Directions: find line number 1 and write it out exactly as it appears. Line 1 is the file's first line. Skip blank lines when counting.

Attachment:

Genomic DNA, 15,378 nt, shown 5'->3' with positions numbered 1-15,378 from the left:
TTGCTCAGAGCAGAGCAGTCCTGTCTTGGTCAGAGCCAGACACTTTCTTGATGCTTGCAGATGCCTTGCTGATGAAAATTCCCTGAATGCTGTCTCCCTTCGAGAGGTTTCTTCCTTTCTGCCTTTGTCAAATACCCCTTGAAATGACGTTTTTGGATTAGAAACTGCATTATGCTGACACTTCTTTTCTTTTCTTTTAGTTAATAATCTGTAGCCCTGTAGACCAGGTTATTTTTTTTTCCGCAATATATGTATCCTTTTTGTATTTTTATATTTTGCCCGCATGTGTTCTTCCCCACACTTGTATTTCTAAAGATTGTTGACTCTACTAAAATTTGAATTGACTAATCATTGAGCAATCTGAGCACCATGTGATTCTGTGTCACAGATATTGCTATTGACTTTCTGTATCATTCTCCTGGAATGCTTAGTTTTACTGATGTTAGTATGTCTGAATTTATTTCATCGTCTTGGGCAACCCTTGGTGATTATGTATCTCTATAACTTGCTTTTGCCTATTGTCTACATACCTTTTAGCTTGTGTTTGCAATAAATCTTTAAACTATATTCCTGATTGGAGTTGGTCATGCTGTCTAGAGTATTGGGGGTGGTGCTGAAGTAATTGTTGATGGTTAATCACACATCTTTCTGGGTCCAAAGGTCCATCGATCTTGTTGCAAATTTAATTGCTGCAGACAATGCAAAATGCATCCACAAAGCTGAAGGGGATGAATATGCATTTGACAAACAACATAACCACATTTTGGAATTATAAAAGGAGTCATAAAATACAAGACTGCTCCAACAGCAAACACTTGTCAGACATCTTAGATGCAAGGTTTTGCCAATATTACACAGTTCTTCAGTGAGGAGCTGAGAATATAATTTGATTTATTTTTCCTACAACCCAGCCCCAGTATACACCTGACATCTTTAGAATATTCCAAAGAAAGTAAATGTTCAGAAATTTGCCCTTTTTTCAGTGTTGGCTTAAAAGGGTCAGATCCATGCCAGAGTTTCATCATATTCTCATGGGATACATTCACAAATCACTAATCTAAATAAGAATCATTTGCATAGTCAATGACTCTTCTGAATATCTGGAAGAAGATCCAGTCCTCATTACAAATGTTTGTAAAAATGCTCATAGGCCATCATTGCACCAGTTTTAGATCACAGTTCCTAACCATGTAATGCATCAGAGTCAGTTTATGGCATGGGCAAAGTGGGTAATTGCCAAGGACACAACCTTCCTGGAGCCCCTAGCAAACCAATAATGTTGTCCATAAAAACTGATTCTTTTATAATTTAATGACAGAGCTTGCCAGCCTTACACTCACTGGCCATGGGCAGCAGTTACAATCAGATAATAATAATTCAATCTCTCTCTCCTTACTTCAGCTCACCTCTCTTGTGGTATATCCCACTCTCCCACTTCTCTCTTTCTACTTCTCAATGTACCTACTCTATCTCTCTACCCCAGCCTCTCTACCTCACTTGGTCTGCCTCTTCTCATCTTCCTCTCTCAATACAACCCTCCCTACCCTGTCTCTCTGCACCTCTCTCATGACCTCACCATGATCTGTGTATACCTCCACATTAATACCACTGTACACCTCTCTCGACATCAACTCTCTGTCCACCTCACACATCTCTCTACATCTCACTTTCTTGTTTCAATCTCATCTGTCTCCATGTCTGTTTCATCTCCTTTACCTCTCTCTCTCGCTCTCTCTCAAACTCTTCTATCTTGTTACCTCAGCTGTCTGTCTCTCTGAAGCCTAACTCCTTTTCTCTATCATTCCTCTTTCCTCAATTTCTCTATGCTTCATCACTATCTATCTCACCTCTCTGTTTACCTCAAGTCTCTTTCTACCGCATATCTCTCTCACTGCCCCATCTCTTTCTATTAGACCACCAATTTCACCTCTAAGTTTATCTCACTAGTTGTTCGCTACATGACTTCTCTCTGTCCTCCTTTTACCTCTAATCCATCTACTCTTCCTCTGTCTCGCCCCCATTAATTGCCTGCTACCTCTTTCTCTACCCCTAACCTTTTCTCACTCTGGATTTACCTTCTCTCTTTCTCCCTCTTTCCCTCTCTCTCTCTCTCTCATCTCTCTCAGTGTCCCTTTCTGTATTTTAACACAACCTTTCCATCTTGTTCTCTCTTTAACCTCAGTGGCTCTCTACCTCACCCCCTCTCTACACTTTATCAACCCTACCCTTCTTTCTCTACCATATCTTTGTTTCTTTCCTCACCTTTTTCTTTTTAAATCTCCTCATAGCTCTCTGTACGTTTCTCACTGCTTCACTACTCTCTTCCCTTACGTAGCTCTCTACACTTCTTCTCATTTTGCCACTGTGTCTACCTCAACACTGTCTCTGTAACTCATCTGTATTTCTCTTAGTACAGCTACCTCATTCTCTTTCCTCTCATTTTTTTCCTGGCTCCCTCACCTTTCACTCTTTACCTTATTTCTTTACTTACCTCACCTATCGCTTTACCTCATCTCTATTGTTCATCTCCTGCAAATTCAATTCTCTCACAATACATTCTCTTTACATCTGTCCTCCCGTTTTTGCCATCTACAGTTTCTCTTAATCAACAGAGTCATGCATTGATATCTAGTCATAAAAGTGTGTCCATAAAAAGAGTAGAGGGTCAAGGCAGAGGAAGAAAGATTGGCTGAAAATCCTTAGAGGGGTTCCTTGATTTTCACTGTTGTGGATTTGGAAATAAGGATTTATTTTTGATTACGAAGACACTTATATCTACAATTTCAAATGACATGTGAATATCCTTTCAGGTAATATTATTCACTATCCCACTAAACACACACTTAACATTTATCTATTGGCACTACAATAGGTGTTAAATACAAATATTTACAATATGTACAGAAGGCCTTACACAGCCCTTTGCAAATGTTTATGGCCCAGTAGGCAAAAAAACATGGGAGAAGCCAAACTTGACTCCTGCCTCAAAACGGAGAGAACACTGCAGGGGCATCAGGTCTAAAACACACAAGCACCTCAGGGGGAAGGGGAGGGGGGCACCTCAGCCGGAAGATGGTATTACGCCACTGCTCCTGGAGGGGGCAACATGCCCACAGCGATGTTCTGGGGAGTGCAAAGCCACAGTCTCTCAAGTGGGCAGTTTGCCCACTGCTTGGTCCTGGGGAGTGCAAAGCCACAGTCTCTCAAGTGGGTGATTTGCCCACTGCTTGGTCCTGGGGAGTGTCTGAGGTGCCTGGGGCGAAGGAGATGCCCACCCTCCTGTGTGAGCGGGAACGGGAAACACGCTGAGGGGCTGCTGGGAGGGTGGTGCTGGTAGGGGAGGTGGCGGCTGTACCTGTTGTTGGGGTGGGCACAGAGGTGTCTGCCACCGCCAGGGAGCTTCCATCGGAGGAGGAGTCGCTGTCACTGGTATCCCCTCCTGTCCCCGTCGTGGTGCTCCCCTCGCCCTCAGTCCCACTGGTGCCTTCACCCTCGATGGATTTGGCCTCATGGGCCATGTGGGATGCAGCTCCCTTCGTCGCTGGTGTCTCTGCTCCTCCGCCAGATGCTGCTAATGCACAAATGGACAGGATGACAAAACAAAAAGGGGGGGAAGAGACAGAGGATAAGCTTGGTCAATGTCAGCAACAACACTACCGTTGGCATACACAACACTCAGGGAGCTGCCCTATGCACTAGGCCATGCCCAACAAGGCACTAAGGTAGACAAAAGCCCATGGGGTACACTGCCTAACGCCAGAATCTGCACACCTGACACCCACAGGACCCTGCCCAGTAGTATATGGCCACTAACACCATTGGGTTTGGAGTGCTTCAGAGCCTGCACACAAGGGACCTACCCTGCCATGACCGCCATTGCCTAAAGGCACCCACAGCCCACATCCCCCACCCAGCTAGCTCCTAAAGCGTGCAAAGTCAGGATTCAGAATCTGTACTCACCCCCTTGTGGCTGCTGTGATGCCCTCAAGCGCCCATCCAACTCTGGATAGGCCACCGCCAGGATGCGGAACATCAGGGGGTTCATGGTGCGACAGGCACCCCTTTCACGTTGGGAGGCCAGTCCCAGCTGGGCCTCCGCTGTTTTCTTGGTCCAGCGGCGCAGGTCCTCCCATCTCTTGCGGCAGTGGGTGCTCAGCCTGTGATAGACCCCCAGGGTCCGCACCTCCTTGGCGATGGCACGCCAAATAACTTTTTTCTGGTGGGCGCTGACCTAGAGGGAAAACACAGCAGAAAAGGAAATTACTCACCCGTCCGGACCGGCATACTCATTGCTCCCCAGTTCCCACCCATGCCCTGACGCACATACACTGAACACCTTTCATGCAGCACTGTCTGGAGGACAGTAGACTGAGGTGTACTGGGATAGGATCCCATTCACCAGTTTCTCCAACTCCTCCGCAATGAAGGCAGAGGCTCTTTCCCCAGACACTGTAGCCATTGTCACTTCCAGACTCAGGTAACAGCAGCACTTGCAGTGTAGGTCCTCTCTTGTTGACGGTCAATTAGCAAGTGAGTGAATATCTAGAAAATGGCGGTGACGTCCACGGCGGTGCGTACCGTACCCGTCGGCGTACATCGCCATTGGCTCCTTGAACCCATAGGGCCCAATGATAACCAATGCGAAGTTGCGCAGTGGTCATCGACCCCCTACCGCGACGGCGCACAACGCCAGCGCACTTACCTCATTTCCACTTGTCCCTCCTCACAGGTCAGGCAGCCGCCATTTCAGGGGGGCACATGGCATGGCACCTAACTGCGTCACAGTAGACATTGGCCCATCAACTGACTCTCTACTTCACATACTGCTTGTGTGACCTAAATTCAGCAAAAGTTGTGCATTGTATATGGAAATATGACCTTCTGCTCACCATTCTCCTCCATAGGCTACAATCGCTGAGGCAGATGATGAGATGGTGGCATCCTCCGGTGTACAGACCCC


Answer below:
Genomic DNA, 15,378 nt, shown 5'->3' with positions numbered 1-15,378 from the left: